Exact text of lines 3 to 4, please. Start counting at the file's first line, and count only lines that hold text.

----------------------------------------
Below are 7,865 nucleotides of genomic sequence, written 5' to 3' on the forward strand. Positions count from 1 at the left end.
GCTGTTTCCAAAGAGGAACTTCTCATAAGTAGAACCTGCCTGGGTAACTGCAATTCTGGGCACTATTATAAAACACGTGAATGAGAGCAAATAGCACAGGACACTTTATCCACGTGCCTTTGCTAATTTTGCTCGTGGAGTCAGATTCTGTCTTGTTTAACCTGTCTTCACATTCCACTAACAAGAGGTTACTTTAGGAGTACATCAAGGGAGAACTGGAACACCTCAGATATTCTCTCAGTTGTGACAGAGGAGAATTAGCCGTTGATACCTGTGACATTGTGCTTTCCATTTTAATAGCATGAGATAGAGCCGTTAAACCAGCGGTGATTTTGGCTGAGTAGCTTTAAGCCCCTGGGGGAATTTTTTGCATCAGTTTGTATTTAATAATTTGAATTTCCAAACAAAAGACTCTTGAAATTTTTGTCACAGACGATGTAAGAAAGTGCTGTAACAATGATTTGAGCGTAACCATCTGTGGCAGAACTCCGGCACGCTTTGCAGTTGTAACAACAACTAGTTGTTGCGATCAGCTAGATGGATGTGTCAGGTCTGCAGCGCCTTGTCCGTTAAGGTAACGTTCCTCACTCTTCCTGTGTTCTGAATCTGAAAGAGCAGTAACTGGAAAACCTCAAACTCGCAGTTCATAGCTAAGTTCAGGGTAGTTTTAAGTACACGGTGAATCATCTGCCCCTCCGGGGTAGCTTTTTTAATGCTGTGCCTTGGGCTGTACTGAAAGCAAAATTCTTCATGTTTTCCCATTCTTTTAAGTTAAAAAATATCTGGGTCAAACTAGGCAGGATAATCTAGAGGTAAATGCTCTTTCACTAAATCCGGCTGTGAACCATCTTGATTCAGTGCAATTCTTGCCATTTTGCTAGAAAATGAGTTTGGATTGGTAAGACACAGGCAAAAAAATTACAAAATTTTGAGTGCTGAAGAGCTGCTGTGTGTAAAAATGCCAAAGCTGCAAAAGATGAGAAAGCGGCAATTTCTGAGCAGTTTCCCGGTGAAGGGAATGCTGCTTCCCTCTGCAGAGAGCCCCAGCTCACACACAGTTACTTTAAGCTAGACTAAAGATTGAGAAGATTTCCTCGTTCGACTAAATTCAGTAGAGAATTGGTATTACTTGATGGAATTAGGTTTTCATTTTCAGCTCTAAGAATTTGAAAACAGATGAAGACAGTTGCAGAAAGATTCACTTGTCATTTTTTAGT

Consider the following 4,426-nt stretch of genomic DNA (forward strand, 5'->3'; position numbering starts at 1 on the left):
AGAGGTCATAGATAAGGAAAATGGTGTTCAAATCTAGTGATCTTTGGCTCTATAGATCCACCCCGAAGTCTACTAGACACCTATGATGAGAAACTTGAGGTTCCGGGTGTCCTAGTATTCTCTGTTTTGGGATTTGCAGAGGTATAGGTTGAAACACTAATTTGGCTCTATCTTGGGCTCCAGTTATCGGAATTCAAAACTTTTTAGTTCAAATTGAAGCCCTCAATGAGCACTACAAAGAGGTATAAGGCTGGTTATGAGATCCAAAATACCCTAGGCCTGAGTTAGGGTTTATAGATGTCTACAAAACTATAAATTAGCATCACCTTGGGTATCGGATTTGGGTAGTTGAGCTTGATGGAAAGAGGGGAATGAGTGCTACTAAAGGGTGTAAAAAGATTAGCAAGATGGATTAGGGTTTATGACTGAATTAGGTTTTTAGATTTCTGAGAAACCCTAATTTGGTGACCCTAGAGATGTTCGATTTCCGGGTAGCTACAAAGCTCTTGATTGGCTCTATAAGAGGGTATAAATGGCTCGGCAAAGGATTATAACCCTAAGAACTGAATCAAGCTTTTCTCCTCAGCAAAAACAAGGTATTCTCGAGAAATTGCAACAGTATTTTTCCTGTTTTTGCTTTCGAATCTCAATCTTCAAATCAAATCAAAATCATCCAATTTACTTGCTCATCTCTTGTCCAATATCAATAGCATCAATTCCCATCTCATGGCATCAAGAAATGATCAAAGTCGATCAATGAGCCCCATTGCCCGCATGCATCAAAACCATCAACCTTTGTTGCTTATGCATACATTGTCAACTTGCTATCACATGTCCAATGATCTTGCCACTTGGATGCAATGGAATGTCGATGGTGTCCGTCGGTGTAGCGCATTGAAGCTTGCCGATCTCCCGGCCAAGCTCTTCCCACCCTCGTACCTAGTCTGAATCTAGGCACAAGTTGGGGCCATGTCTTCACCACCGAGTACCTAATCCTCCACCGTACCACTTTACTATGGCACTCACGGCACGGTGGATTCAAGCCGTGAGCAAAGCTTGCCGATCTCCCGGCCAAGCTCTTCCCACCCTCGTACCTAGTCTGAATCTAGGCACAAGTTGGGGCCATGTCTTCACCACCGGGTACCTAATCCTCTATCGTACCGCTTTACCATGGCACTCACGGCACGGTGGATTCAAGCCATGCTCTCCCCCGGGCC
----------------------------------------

Consider the following 4,426-nt stretch of genomic DNA (forward strand, 5'->3'; position numbering starts at 1 on the left):
AGAGGTCATAGATAAGGAAAATGGTGTTCAAATCTAGTGATCTTTGGCTCTATAGATCCACCCCGAAGTCTACTAGACACCTATGATGAGAAACTTGAGGTTCCGGGTGTCCTAGTATTCTCTGTTTTGGGATTTGCAGAGGTATAGGTTGAAACACTAATTTGGCTCTATCTTGGGCTCCAGTTATCGGAATTCAAAACTTTTTAGTTCAAATTGAAGCCCTCAATGAGCACTACAAAGAGGTATAAGGCTGGTTATGAGATCCAAAATACCCTAGGCCTGAGTTAGGGTTTATAGATGTCTACAAAACTATAAATTAGCATCACCTTGGGTATCGGATTTGGGTAGTTGAGCTTGATGGAAAGAGGGGAATGAGTGCTACTAAAGGGTGTAAAAAGATTAGCAAGATGGATTAGGGTTTATGACTGAATTAGGTTTTTAGATTTCTGAGAAACCCTAATTTGGTGACCCTAGAGATGTTCGATTTCCGGGTAGCTACAAAGCTCTTGATTGGCTCTATAAGAGGGTATAAATGGCTCGGCAAAGGATTATAACCCTAAGAACTGAATCAAGCTTTTCTCCTCAGCAAAAACAAGGTATTCTCGAGAAATTGCAACAGTATTTTTCCTGTTTTTGCTTTCGAATCTCAATCTTCAAATCAAATCAAAATCATCCAATTTACTTGCTCATCTCTTGTCCAATATCAATAGCATCAATTCCCATCTCATGGCATCAAGAAATGATCAAAGTCGATCAATGAGCCCCATTGCCCGCATGCATCAAAACCATCAACCTTTGTTGCTTATGCATACATTGTCAACTTGCTATCACATGTCCAATGATCTTGCCACTTGGATGCAATGGAATGTCGATGGTGTCCGTCGGTGTAGCGCATTGAAGCTTGCCGATCTCCCGGCCAAGCTCTTCCCACCCTCGTACCTAGTCTGAATCTAGGCACAAGTTGGGGCCATGTCTTCACCACCGAGTACCTAATCCTCCACCGTACCACTTTACTATGGCACTCACGGCACGGTGGATTCAAGCCGTGAGCAAAGCTTGCCGATCTCCCGGCCAAGCTCTTCCCACCCTCGTACCTAGTCTGAATCTAGGCACAAGTTGGGGCCATGTCTTCACCACCGGGTACCTAATCCTCTATCGTACCGCTTTACCATGGCACTCACGGCACGGTGGATTCAAGCCATGCTCTCCCCCGGGCC